|Note on the Text||xxxi||(4)|
|A Chronology of Matthew Gregory Lewis||xxxvii|
The Monkby Matthew Lewis, Emma McEvoy, Howard Anderson
Pub. Date: 02/28/1998
Publisher: Oxford University Press, USA
Savaged by critics for its blasphemy and obscenity, The Monk shows the diabolical decline of Ambrosio, a worthy Capuchin superior who is tempted by Matilda--a young girl who has entered his monastery disguised as a boy--and eventually succumbs to magic, murder/i>
A gothic masterpiece of sheer sensationalism that explores sexual desire and abuse of power.
Savaged by critics for its blasphemy and obscenity, The Monk shows the diabolical decline of Ambrosio, a worthy Capuchin superior who is tempted by Matilda--a young girl who has entered his monastery disguised as a boy--and eventually succumbs to magic, murder, incest, and torture. A brilliant examination of violent and erotic impulses, The Monk was greatly admired by the Marquis de Sade, as well as Byron, Poe, Flaubert, Hawthorne, and Emily Bronte.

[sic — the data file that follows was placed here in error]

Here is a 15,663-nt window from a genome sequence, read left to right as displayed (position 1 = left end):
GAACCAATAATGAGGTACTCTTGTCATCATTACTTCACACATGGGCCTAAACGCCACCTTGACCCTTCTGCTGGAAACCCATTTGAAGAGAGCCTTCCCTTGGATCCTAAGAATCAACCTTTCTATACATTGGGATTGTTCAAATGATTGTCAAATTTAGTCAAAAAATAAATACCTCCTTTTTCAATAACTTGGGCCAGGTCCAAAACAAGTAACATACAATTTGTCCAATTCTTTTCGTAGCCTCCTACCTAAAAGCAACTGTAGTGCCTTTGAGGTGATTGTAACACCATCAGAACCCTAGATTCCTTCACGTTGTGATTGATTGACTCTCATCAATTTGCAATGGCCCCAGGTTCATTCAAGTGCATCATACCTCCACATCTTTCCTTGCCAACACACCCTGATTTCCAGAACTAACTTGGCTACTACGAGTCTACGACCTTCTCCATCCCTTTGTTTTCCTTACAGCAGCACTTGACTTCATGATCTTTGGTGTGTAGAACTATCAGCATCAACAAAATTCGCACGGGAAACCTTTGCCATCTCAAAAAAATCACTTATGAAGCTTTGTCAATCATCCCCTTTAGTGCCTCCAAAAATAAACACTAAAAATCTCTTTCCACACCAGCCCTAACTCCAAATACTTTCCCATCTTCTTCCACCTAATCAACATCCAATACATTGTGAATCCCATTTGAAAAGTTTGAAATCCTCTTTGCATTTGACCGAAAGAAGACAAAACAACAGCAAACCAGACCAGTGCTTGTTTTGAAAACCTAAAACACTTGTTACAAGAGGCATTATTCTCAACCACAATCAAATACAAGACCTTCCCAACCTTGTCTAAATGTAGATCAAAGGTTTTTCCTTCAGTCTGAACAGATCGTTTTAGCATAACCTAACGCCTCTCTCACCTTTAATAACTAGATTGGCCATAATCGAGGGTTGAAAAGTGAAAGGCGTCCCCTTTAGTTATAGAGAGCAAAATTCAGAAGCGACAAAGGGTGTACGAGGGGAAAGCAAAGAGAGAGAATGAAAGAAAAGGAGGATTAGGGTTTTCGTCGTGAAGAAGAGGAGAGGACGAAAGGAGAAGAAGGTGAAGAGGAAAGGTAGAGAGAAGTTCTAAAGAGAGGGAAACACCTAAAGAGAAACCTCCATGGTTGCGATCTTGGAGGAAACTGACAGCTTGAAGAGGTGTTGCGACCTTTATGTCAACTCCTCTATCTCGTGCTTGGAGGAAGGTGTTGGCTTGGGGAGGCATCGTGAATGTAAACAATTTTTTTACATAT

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This novel is both intriguing and disturbing at the same time. Ambrosio's character is one to be pitied and learned from. His one fatal flaw-hubris-ultimately led to his downfall. Following his descention into hell is a most disturbing experience for the reader.
'The Monk' has all the elements of a good adventure, including good twists and the ability to shock and surprise, which I did not expect for a book written in 1796. Highly recommended.
'The Monk' starts out slow, but once you get into it it takes you on a whirlwind of vanity, piousness, deception and the failings of humanity while at the same time leaves you with faith for the greater good.
This book was great. The beginning is a little slow, but once the plot falls into place the ending will shock you.
this was an interesting book, however by reading simply the back cover all was to predictable, except for Matilda.